“My father, Amos G., and my Uncle Cornelius (their father George III, too, having lately died) bought the farm and the mill property, renting the woolen mill but operating the sawmill and chopping mill themselves.

“This partnership lasted seven years.  This partnership was dissolved, my father, Amos G., taking the mill property and my Uncle Cornelius the farm property.  My father did not live in the mill but, at first, in an extra house on the mill property for a short time, when he in 1869 built for himself a new stone house.  About this time he remodeled the mill selling all the woolen machinery but the carding machines, putting in, in addition to the feed choppers, a pair of French Buhrs, bolt, smut machine, etc. for the making of wheat flour.  During the winter a great deal of rye flour was made.  This was ground on the chopping stones—French Buhrs no good for that—Jacobs Mill then carded wool, sawed logs into lumber (Up and down saw), ground feed on choppers and made wheat flour on French Buhrs.

“The streams were much stronger than what they are now and Jacobs Mill had almost more work than it could do.

“S. Morgan Smith was, I think, from North Carolina and was a minister in the Moravian Church and was Chaplain of the 200th Regiment Pennsylvania Volunteers in the Civil War.

“About this time, right after the Civil War, power people began tinkering with the idea of turbine water wheels which would eliminate ice cutting from wooden overshots in the winter which was dangerous and risky to life and health.  My father took kindly to the turbine idea and watched the development.  My father had employed an old millwright, Mr. Jesse Krall from near Kralltown, York County, Pa., who said the turbine fellows were too dumb to make water wheels.  If they would close the center of the runner and get the discharge more to the periphery of the runner they would get somewhere.

“Jesse Krall, belonged to the U. B. Church at Redmount near Kralltown and one day Mr. Smith, the Preacher, paid Mr. Krall a visit.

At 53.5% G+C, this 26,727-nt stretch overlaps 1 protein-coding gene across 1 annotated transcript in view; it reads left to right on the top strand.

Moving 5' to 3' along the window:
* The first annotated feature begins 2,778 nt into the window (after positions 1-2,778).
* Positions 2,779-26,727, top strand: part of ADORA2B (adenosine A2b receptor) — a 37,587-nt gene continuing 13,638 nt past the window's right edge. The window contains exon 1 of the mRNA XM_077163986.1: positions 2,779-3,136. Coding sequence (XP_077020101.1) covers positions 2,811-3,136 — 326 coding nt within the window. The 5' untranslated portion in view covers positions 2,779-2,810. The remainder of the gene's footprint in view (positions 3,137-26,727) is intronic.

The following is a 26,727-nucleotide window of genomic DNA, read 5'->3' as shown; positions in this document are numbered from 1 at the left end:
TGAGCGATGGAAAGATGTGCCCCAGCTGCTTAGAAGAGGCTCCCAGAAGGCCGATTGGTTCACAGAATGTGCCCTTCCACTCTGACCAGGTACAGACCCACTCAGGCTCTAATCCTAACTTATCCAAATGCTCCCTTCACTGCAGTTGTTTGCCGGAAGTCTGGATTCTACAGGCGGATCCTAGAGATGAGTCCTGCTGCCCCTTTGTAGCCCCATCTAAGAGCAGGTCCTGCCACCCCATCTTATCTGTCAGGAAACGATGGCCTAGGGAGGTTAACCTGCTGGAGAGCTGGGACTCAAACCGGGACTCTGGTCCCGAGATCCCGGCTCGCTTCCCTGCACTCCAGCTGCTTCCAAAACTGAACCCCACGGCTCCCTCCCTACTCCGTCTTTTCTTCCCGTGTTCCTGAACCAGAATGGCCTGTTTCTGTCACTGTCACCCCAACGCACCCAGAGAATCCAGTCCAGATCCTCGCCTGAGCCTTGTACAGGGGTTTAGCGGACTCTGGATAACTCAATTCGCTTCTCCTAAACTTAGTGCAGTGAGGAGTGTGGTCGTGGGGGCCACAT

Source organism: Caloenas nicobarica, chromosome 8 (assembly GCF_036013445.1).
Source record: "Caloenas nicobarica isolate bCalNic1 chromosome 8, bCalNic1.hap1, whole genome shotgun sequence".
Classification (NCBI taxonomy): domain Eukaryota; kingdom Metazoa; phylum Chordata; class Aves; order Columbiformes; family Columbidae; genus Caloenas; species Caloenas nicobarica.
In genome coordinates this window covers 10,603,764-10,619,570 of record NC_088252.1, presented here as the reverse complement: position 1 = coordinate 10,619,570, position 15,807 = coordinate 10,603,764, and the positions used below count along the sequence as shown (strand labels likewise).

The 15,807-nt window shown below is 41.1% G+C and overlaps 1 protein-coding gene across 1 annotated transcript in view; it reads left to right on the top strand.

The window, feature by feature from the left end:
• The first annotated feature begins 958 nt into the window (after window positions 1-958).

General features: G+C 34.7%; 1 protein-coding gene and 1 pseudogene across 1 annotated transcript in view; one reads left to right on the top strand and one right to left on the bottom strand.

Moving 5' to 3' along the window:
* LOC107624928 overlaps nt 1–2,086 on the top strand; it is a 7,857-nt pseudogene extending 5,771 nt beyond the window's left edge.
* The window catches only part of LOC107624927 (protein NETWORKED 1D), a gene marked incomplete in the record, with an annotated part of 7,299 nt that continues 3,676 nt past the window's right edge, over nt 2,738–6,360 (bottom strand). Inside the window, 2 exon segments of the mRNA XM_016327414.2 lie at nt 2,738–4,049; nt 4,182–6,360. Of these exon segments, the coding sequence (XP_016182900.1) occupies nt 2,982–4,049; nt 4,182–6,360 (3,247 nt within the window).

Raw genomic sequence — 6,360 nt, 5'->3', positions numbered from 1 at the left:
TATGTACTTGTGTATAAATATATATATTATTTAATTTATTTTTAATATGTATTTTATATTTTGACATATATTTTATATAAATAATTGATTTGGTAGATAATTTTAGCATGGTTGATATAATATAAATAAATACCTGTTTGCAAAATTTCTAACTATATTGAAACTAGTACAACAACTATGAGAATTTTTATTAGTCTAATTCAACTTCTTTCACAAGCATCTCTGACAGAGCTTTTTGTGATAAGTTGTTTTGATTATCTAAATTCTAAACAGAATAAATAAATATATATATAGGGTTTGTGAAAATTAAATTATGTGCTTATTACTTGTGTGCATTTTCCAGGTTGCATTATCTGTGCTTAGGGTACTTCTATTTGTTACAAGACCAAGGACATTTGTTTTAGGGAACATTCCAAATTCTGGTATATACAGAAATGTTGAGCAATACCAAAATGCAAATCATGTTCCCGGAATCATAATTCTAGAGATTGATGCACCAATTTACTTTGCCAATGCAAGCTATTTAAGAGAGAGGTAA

“At that time it was a common thing for ministers to visit parishioners and pillars of the church over a wide area and when they did come the family took the day off and a royal dinner was prepared because the family visited was highly honored.  Today’s religion is more of the push-button kind.  My impression of Mr. Smith is that he was ready to preach in any church that confessed and professed God, The Bible and its Christ.  Smith’s discussion with Krall about turbines was purely accidental my Dad said, with Krall leading off because dams and water wheels were his business (Millwright).  Providence, fate and destiny it seems to me were very busy that day.  In talking together Mr. Krall told the preacher about the dumbness of inventors, etc., and S. Morgan Smith got a brand new idea.  Mr. Smith went back to York and began working on this idea.

“About this time a Mr. Lamotte, whose first name I can’t recall (if I ever heard it), began working along the same idea.  Smith and Lamotte had a fight in the patent office, each claiming the right to the patent on just about the same idea.  The Patent Office decided the patent would go to the one showing priority on practical use and service.  It seems even the patent office was dubious.  Nobody wanted to buy the toy which posed for a water wheel to develop power.  My father had faith in it, and then Smith and Lamotte began to pester my father to build for him a turbine, one or the other was there every day.  He alone was a willing victim.  My father said he thought Smith got the idea from Jesse Krall and Smith should have the order.

Continue to the final installment of the News-Comet article.